The owner of the Showboat Hotel in Atlantic City is hoping to bring a touch of European flair to the resort town, embracing the water to create a new neighborhood on the Bader Field site complete with its own canal system.
Tower Investments Inc. CEO Bart Blatstein announced a joint venture between his company and Post Brothers Nov. 21 that would establish Casa Mar, a $3 billion development built on 140 acres inclusive of 10,000 residential units; 400,000 square feet of office and retail space; and 20 acres of trails, parks and amenities that are open to the public.
According to the announcement, Bader Field – which closed in 2006 after 96 years in service and holds the distinction of being the first “airport” coined as such – is the last large parcel of undeveloped land in Atlantic City.
“This is a once in a lifetime transformational opportunity for Atlantic City and together Tower and Post will make this happen,” Blatstein said. “The development is a key part of the renaissance of Atlantic City and the highlight of my career. … Our two companies have created billions of dollars of development over the years and currently have joint ventured over a billion dollars in residential development in Philadelphia.”
“We are excited to partner with Tower in developing Casa Mar which will change the paradigm for this city,” said Post Brothers CEO Michael Pestronk. “Together we will develop an epic waterfront community that will set a new standard for living not only in Atlantic City, but in the entire U.S.”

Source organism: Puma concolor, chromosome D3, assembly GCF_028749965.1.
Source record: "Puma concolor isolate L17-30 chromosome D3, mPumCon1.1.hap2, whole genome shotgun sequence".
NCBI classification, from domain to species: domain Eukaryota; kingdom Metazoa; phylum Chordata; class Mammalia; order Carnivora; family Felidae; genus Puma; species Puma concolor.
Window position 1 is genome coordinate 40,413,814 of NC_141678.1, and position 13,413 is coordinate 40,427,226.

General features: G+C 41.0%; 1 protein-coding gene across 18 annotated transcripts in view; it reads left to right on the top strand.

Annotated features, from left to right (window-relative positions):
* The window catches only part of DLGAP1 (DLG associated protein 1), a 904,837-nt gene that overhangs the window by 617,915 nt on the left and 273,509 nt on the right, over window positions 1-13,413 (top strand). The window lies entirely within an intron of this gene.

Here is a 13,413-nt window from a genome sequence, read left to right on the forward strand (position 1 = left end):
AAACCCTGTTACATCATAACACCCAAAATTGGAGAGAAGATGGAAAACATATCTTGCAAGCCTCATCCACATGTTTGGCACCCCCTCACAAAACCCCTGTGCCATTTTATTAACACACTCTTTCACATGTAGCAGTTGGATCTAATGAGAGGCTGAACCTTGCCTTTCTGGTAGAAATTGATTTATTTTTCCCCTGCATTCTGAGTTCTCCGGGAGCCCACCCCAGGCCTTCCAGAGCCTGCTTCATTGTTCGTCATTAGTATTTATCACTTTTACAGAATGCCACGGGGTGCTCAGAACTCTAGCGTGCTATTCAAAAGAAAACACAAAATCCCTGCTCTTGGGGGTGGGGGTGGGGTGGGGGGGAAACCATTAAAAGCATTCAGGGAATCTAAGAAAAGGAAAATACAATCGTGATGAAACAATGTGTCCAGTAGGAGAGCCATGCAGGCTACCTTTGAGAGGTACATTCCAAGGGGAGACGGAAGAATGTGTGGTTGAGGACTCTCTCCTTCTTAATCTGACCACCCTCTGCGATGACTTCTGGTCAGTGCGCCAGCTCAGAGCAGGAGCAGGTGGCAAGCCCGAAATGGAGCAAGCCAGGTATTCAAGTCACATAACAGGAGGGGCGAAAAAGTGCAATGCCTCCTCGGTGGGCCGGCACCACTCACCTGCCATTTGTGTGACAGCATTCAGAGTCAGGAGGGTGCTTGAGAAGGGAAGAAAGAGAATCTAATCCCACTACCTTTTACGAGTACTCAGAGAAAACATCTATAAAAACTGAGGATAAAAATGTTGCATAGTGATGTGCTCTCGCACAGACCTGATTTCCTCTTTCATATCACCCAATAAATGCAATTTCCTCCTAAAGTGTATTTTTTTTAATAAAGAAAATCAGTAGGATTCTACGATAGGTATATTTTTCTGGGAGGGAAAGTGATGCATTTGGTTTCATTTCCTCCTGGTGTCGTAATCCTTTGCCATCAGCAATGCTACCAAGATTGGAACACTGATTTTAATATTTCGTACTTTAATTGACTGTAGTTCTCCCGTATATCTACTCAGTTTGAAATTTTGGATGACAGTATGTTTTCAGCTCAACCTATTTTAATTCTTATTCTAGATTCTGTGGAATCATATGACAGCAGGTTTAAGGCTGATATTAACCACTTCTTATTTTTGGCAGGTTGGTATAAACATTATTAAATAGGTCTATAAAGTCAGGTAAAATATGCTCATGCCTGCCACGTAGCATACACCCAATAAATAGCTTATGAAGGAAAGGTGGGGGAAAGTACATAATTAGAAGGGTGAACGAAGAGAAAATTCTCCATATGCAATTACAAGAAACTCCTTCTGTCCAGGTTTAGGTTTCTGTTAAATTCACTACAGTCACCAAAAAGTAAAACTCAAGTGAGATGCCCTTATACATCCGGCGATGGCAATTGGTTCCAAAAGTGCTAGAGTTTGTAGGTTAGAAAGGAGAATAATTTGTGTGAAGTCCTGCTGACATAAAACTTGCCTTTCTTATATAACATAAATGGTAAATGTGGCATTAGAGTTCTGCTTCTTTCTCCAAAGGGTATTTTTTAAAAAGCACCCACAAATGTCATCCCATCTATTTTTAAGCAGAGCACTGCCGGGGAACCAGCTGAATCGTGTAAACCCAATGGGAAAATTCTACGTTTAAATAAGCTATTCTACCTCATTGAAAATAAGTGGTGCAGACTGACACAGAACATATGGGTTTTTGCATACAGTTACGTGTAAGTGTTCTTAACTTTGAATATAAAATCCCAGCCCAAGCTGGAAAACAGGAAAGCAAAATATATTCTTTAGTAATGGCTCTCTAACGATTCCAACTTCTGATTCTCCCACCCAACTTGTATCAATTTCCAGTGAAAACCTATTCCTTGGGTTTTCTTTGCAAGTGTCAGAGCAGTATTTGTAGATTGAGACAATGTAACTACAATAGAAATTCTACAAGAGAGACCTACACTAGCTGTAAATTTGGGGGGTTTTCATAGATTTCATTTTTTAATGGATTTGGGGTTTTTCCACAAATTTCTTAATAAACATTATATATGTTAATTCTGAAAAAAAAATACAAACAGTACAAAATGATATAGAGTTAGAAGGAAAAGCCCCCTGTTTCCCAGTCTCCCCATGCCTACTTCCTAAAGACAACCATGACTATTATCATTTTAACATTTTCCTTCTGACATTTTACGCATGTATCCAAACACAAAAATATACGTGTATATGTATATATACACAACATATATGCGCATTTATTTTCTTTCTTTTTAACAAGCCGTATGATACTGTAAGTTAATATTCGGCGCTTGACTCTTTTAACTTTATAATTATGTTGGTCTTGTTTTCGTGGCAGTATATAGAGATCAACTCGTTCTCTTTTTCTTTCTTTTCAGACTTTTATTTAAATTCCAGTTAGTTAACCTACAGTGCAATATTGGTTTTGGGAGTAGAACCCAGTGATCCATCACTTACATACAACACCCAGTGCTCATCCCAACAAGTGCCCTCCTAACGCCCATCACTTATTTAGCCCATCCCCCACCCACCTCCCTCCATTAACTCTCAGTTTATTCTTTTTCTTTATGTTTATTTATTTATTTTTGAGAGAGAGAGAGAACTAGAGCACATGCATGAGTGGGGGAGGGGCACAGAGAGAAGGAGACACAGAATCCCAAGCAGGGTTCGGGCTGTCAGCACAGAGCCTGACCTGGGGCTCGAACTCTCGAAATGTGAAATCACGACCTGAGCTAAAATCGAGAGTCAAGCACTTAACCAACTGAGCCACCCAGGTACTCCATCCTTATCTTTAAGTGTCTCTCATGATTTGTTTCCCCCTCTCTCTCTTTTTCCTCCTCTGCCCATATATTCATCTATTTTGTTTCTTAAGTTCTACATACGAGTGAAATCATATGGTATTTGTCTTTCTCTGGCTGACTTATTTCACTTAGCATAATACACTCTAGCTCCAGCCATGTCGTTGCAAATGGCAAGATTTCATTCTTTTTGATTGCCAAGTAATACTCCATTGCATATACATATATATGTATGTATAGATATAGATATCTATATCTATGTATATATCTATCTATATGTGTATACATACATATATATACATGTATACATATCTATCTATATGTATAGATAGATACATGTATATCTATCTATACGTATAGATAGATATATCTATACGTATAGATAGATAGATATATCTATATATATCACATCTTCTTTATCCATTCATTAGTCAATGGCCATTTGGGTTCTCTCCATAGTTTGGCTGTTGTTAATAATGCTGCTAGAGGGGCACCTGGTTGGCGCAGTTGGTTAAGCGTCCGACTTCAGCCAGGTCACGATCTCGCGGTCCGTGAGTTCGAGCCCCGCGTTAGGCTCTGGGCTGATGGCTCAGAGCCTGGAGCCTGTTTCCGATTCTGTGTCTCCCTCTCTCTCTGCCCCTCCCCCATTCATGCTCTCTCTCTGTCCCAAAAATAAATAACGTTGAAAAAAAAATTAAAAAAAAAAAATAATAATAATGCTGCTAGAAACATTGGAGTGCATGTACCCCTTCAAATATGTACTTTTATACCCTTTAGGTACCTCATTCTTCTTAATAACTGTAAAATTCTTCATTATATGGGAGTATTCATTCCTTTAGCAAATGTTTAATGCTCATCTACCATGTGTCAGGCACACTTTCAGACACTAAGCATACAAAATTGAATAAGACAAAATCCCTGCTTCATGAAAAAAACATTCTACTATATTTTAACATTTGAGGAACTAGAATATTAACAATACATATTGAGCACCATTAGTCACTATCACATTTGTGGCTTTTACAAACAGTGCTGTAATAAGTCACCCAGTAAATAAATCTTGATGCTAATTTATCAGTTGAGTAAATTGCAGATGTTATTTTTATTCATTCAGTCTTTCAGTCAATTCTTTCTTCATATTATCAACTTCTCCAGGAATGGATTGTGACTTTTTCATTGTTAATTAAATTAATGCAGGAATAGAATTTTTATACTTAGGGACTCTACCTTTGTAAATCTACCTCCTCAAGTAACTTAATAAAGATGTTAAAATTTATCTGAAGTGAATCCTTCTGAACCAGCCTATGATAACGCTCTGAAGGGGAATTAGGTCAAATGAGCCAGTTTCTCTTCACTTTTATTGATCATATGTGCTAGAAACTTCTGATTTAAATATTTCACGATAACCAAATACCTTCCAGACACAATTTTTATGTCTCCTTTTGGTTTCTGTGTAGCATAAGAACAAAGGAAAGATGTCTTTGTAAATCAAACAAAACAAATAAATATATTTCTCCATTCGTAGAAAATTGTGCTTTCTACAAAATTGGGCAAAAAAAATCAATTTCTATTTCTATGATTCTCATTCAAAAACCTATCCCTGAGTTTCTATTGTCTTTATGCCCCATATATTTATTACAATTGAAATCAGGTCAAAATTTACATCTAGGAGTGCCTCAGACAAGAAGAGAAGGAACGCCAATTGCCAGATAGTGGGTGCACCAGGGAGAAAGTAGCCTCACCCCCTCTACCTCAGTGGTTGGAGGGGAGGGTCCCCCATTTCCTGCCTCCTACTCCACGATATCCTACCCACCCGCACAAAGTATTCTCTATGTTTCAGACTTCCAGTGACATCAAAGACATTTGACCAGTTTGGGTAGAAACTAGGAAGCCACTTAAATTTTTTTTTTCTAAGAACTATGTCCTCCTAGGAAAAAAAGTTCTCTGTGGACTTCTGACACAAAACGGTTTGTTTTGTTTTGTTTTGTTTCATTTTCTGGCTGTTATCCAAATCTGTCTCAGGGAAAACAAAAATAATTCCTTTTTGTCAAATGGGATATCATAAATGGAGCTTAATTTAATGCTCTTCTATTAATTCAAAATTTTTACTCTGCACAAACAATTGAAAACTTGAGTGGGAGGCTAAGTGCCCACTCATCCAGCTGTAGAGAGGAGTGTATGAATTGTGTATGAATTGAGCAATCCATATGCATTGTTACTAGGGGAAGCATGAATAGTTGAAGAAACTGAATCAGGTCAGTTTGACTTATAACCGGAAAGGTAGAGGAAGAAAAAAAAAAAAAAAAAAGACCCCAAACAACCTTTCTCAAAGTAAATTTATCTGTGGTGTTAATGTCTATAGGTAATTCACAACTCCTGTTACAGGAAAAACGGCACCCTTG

The project plans call for the development to take place over five phases and 12 years.
The partners say that’ll result in the creation of more than 44,000 construction jobs and 8,000 permanent jobs, which would include the training and employment of a “huge” local workforce.
“Atlantic City is the greatest opportunity in America today,” Blatstein said during the press conference, held at the construction site of the $100 million ISLAND Waterpark that is slated to open next year. “Gov. Phil Murphy and Lt. Gov. Sheila Oliver are inspiring with their enlightened leadership and also their love and passion for Atlantic City’s future. Our confidence in their leadership propelled this plan.”
But the effort, inspired and modeled after the canals of Venice and Amsterdam, according to the JV, isn’t the only development that’s been drawn to the city-owned site.
Earlier this year, DEEM Enterprises LLC, which said in its proposal it secured a joint venture agreement term sheet with Windmill Development, revealed its own $2.7 billion plan for Renaissance at Bader Field, which is focused around a race track.
According to published reports, Atlantic City Mayor Marty Small Sr. has said a memorandum of understanding for that effort was imminent.